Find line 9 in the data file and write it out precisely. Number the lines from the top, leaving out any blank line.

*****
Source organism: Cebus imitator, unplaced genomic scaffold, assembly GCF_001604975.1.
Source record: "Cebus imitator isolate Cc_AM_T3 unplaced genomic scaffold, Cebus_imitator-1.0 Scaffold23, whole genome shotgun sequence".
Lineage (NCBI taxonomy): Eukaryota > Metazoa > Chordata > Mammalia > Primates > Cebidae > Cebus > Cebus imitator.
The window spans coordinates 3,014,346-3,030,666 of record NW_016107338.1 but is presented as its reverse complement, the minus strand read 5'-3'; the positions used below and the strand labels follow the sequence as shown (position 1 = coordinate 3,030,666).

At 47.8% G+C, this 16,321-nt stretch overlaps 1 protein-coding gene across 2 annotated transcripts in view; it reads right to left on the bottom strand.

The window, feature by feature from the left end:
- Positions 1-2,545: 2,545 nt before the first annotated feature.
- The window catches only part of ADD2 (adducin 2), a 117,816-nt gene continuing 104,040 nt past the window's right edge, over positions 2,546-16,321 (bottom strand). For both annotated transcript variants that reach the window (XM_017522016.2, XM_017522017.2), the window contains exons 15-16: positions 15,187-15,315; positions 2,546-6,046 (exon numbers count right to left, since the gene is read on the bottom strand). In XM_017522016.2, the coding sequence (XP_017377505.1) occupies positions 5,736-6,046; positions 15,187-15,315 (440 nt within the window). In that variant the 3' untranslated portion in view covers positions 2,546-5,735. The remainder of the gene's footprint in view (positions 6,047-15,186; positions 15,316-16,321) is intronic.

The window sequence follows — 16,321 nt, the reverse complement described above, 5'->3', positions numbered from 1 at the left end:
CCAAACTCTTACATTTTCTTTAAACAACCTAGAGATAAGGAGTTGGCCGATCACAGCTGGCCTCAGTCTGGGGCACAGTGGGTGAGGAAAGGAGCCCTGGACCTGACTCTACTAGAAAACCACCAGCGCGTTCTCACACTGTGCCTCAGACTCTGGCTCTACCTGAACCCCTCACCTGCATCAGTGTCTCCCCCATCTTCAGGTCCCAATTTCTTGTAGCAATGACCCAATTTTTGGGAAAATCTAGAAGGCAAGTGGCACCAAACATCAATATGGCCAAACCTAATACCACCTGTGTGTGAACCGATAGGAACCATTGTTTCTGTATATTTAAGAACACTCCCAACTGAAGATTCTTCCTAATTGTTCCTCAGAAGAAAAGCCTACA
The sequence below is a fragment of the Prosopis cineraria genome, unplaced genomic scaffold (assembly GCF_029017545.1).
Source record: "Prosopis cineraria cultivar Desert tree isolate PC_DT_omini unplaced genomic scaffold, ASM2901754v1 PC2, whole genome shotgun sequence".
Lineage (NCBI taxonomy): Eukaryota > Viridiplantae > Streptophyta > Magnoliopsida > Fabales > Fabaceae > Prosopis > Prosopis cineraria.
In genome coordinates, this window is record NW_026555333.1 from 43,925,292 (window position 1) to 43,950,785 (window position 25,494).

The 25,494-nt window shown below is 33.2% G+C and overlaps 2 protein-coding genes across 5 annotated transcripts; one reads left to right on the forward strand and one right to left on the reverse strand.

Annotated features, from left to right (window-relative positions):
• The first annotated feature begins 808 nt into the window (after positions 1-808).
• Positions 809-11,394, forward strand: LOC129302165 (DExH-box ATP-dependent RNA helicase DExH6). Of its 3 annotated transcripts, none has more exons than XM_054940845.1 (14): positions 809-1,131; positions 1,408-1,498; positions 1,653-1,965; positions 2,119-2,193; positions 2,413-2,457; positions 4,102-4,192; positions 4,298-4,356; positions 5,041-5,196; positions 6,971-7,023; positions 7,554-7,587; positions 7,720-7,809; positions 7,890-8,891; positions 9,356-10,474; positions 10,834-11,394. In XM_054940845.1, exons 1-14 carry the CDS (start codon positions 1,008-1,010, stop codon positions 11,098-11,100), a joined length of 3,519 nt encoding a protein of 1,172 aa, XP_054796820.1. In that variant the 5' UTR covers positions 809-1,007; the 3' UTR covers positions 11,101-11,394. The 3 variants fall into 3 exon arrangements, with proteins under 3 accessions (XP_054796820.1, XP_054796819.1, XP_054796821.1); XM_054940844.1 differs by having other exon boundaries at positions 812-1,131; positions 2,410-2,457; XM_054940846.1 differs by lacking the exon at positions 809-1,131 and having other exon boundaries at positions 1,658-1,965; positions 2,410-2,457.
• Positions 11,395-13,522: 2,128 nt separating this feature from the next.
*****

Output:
The window sequence follows — 16,321 nt, the reverse complement described above, 5'->3', positions numbered from 1 at the left end: